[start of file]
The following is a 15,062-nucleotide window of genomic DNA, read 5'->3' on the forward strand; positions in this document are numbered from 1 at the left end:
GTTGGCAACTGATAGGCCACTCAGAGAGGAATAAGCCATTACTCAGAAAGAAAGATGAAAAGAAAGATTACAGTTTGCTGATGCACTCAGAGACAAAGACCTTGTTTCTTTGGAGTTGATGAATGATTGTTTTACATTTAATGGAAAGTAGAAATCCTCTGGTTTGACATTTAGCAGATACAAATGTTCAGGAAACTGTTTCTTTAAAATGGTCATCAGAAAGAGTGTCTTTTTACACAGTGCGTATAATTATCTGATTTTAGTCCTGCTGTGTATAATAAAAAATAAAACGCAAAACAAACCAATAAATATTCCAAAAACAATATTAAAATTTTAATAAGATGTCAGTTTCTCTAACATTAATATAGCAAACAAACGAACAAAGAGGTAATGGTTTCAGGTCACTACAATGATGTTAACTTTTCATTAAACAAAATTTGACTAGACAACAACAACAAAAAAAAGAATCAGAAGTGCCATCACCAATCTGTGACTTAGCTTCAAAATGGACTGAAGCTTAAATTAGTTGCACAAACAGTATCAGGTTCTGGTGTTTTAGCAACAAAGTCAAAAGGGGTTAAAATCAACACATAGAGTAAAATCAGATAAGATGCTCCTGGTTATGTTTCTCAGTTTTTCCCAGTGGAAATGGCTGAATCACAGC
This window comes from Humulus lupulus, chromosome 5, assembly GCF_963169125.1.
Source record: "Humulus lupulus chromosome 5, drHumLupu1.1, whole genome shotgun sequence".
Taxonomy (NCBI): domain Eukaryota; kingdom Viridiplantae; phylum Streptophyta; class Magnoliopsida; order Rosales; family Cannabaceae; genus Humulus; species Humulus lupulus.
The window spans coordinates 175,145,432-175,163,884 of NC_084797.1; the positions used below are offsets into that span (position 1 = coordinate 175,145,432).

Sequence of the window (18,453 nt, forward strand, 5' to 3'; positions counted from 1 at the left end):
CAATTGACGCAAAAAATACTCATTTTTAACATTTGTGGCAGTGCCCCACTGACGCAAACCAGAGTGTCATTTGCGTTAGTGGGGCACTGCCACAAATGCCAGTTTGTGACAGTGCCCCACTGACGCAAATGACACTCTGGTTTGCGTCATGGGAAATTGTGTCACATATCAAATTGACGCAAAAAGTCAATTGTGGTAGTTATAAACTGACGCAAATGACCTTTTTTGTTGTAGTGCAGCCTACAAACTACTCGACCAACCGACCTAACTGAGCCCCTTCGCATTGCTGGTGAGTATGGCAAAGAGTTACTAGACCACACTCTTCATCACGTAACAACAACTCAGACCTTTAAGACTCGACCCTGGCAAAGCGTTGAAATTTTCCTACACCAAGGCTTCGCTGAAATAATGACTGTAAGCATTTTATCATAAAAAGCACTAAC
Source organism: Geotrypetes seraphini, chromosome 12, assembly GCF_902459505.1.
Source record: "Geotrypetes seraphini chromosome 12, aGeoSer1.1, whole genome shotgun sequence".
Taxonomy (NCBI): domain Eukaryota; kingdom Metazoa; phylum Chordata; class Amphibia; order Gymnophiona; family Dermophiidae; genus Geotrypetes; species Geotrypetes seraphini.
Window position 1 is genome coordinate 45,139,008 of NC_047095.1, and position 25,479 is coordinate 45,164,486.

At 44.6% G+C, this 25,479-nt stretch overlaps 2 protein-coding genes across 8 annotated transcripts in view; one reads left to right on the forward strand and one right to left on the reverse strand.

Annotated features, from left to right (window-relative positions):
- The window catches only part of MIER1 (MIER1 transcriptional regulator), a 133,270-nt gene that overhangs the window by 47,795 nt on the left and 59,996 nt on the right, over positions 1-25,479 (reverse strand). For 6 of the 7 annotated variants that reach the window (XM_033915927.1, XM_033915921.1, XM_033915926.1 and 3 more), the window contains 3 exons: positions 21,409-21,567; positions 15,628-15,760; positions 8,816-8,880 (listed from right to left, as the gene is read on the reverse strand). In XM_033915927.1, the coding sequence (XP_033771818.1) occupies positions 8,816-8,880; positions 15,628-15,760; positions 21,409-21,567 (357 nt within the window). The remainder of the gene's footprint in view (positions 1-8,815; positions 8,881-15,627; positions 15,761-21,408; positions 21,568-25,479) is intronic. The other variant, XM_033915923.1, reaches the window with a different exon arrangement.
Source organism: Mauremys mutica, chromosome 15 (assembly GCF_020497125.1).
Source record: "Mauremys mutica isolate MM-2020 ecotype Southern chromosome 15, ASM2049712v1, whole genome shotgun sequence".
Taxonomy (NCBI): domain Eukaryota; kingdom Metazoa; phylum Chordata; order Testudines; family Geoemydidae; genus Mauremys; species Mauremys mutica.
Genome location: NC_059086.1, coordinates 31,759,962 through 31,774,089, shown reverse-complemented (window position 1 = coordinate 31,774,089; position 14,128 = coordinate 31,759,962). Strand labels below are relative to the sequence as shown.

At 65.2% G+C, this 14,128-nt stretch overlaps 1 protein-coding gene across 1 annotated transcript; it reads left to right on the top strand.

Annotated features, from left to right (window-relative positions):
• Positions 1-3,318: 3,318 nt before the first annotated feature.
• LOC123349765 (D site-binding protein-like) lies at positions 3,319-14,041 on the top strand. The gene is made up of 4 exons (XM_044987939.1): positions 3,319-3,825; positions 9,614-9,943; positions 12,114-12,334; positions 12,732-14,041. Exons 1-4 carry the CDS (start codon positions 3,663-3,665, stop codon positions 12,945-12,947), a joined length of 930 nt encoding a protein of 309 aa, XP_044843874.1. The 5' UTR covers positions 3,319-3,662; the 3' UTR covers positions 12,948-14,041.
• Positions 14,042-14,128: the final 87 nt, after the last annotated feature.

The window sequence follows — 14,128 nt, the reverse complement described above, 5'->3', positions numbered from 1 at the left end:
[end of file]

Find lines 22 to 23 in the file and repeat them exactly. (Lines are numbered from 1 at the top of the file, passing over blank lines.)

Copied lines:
• Positions 1-3,318: 3,318 nt before the first annotated feature.
• LOC123349765 (D site-binding protein-like) lies at positions 3,319-14,041 on the top strand. The gene is made up of 4 exons (XM_044987939.1): positions 3,319-3,825; positions 9,614-9,943; positions 12,114-12,334; positions 12,732-14,041. Exons 1-4 carry the CDS (start codon positions 3,663-3,665, stop codon positions 12,945-12,947), a joined length of 930 nt encoding a protein of 309 aa, XP_044843874.1. The 5' UTR covers positions 3,319-3,662; the 3' UTR covers positions 12,948-14,041.